Alexithymia and non-treatment: An Internet based study of 312 people with chronic anxiety

Michael Rufer*, Hanspeter Moergeli, Steffen Moritz, Natalie Drabe, Steffi Weidt

*Corresponding author for this work

Research output: Contribution to journalArticlepeer-review

15 Citations (Scopus)


Background Despite the availability of highly efficacious treatments, many individuals with anxiety disorders never receive adequate treatment. Alexithymic deficits, such as difficulties in recognizing feelings and focusing on emotional experiences, may contribute to low rates of help seeking. Methods Multiple Internet-based strategies (announcements of anxiety disorder websites, postings in online self-help forums, notices in anxiety chat rooms) were used to recruit a sample of 312 participants with chronic and clinically relevant anxiety symptoms. Those who had never received professional treatment (n = 49) were compared to those with current or previous treatment (n = 263) with regard to alexithymia, anxiety, depression and health-related quality of life. Results Logistic regression analysis revealed that the strongest predictor for belonging to the never treated group was the externally oriented thinking facet of alexithymia. In addition, substantially more participants in the never treated group (49%) were considered high-alexithymic (20-item Toronto Alexithymia Scale total score ≥61) compared to the treated group (35%). Conclusions The main finding was a strong relationship between the externally oriented thinking facet of alexithymia and the non-use of professional help for anxiety. Internet-based programs could be a promising first step in supporting this group of people to overcome their anxiety.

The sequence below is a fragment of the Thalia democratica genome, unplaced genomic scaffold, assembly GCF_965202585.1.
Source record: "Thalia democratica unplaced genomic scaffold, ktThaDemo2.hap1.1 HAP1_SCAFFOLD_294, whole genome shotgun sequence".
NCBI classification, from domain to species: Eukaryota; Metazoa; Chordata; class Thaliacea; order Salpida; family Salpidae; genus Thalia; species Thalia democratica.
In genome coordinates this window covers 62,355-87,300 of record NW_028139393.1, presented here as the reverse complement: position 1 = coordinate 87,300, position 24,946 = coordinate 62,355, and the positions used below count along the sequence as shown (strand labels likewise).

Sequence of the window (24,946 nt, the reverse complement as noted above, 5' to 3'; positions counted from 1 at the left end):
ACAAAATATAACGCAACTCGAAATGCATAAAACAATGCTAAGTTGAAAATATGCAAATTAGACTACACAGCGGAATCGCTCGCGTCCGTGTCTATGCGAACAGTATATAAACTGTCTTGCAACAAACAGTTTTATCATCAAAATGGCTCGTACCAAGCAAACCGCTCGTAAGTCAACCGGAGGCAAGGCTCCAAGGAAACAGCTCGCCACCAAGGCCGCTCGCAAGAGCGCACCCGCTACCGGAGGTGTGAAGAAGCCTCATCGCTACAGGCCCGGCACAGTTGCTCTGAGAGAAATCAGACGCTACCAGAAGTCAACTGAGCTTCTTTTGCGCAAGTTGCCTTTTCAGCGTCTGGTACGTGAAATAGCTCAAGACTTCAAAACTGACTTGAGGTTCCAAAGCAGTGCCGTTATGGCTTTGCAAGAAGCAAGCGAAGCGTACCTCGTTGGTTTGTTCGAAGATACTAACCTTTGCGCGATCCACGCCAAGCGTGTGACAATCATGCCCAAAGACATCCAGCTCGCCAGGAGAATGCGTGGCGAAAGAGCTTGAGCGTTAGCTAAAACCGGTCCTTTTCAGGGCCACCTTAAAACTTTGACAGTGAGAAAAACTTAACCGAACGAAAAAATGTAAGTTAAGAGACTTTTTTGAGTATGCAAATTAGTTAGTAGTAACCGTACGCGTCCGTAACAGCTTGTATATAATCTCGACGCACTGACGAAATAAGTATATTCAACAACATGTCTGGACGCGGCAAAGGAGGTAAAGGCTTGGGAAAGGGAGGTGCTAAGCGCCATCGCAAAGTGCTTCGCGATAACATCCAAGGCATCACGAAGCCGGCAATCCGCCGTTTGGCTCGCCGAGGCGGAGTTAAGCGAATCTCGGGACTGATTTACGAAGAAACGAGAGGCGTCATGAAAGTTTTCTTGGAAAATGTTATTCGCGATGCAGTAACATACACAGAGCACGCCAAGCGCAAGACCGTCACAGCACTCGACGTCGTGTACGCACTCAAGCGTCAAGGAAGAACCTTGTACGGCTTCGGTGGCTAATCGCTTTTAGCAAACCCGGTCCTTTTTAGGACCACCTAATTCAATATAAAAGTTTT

Original languageEnglish
Pages (from-to)179-187
Number of pages9
JournalComprehensive Psychiatry
Issue number1
Publication statusPublished - Jan 2014
Externally publishedYes


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